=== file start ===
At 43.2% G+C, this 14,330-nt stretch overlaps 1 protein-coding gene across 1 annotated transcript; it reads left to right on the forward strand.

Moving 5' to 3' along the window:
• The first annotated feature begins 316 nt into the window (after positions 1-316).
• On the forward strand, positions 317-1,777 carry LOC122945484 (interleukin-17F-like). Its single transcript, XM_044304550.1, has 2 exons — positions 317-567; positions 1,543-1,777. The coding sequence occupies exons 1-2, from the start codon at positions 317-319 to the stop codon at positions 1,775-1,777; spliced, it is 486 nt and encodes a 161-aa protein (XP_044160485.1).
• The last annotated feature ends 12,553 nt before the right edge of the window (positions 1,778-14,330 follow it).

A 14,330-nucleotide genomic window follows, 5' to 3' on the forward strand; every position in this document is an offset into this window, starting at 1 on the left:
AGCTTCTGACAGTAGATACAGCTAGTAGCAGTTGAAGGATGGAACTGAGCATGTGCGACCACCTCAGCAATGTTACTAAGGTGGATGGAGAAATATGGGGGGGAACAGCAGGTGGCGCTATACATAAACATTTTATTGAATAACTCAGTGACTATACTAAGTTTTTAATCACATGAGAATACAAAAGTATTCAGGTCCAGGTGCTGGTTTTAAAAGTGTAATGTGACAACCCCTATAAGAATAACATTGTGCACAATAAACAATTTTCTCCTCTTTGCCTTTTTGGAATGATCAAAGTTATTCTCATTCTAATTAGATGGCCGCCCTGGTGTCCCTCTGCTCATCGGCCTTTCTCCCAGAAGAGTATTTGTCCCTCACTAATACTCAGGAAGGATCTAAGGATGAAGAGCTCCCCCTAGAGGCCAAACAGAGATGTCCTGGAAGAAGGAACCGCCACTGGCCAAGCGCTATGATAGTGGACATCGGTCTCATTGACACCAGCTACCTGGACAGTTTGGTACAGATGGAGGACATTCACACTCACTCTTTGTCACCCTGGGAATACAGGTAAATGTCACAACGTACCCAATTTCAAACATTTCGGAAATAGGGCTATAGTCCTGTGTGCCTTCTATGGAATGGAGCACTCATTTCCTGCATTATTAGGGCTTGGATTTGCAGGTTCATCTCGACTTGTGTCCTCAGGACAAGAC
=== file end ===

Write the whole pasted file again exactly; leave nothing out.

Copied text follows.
At 43.2% G+C, this 14,330-nt stretch overlaps 1 protein-coding gene across 1 annotated transcript; it reads left to right on the forward strand.

Moving 5' to 3' along the window:
• The first annotated feature begins 316 nt into the window (after positions 1-316).
• On the forward strand, positions 317-1,777 carry LOC122945484 (interleukin-17F-like). Its single transcript, XM_044304550.1, has 2 exons — positions 317-567; positions 1,543-1,777. The coding sequence occupies exons 1-2, from the start codon at positions 317-319 to the stop codon at positions 1,775-1,777; spliced, it is 486 nt and encodes a 161-aa protein (XP_044160485.1).
• The last annotated feature ends 12,553 nt before the right edge of the window (positions 1,778-14,330 follow it).

A 14,330-nucleotide genomic window follows, 5' to 3' on the forward strand; every position in this document is an offset into this window, starting at 1 on the left:
AGCTTCTGACAGTAGATACAGCTAGTAGCAGTTGAAGGATGGAACTGAGCATGTGCGACCACCTCAGCAATGTTACTAAGGTGGATGGAGAAATATGGGGGGGAACAGCAGGTGGCGCTATACATAAACATTTTATTGAATAACTCAGTGACTATACTAAGTTTTTAATCACATGAGAATACAAAAGTATTCAGGTCCAGGTGCTGGTTTTAAAAGTGTAATGTGACAACCCCTATAAGAATAACATTGTGCACAATAAACAATTTTCTCCTCTTTGCCTTTTTGGAATGATCAAAGTTATTCTCATTCTAATTAGATGGCCGCCCTGGTGTCCCTCTGCTCATCGGCCTTTCTCCCAGAAGAGTATTTGTCCCTCACTAATACTCAGGAAGGATCTAAGGATGAAGAGCTCCCCCTAGAGGCCAAACAGAGATGTCCTGGAAGAAGGAACCGCCACTGGCCAAGCGCTATGATAGTGGACATCGGTCTCATTGACACCAGCTACCTGGACAGTTTGGTACAGATGGAGGACATTCACACTCACTCTTTGTCACCCTGGGAATACAGGTAAATGTCACAACGTACCCAATTTCAAACATTTCGGAAATAGGGCTATAGTCCTGTGTGCCTTCTATGGAATGGAGCACTCATTTCCTGCATTATTAGGGCTTGGATTTGCAGGTTCATCTCGACTTGTGTCCTCAGGACAAGAC